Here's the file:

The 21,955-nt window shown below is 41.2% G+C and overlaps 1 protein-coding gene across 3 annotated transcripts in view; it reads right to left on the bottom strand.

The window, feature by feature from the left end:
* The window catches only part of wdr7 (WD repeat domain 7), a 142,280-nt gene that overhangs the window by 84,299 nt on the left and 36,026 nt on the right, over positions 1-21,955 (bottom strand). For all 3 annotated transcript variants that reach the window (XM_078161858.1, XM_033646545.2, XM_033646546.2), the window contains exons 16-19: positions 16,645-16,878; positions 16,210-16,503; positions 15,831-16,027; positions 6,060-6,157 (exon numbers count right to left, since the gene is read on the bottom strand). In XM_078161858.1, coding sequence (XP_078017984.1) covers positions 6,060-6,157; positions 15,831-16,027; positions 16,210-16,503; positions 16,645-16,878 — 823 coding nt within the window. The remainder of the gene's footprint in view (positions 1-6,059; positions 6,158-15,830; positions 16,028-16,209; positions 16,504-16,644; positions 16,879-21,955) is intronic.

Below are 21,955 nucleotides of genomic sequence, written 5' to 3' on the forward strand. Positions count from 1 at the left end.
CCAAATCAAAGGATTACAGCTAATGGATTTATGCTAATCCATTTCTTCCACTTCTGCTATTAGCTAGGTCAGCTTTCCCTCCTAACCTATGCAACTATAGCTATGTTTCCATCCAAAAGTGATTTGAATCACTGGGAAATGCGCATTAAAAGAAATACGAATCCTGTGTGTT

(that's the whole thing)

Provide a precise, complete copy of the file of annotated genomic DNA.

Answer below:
The 21,955-nt window shown below is 41.2% G+C and overlaps 1 protein-coding gene across 3 annotated transcripts in view; it reads right to left on the bottom strand.

The window, feature by feature from the left end:
* The window catches only part of wdr7 (WD repeat domain 7), a 142,280-nt gene that overhangs the window by 84,299 nt on the left and 36,026 nt on the right, over positions 1-21,955 (bottom strand). For all 3 annotated transcript variants that reach the window (XM_078161858.1, XM_033646545.2, XM_033646546.2), the window contains exons 16-19: positions 16,645-16,878; positions 16,210-16,503; positions 15,831-16,027; positions 6,060-6,157 (exon numbers count right to left, since the gene is read on the bottom strand). In XM_078161858.1, coding sequence (XP_078017984.1) covers positions 6,060-6,157; positions 15,831-16,027; positions 16,210-16,503; positions 16,645-16,878 — 823 coding nt within the window. The remainder of the gene's footprint in view (positions 1-6,059; positions 6,158-15,830; positions 16,028-16,209; positions 16,504-16,644; positions 16,879-21,955) is intronic.

Below are 21,955 nucleotides of genomic sequence, written 5' to 3' on the forward strand. Positions count from 1 at the left end.
CCAAATCAAAGGATTACAGCTAATGGATTTATGCTAATCCATTTCTTCCACTTCTGCTATTAGCTAGGTCAGCTTTCCCTCCTAACCTATGCAACTATAGCTATGTTTCCATCCAAAAGTGATTTGAATCACTGGGAAATGCGCATTAAAAGAAATACGAATCCTGTGTGTT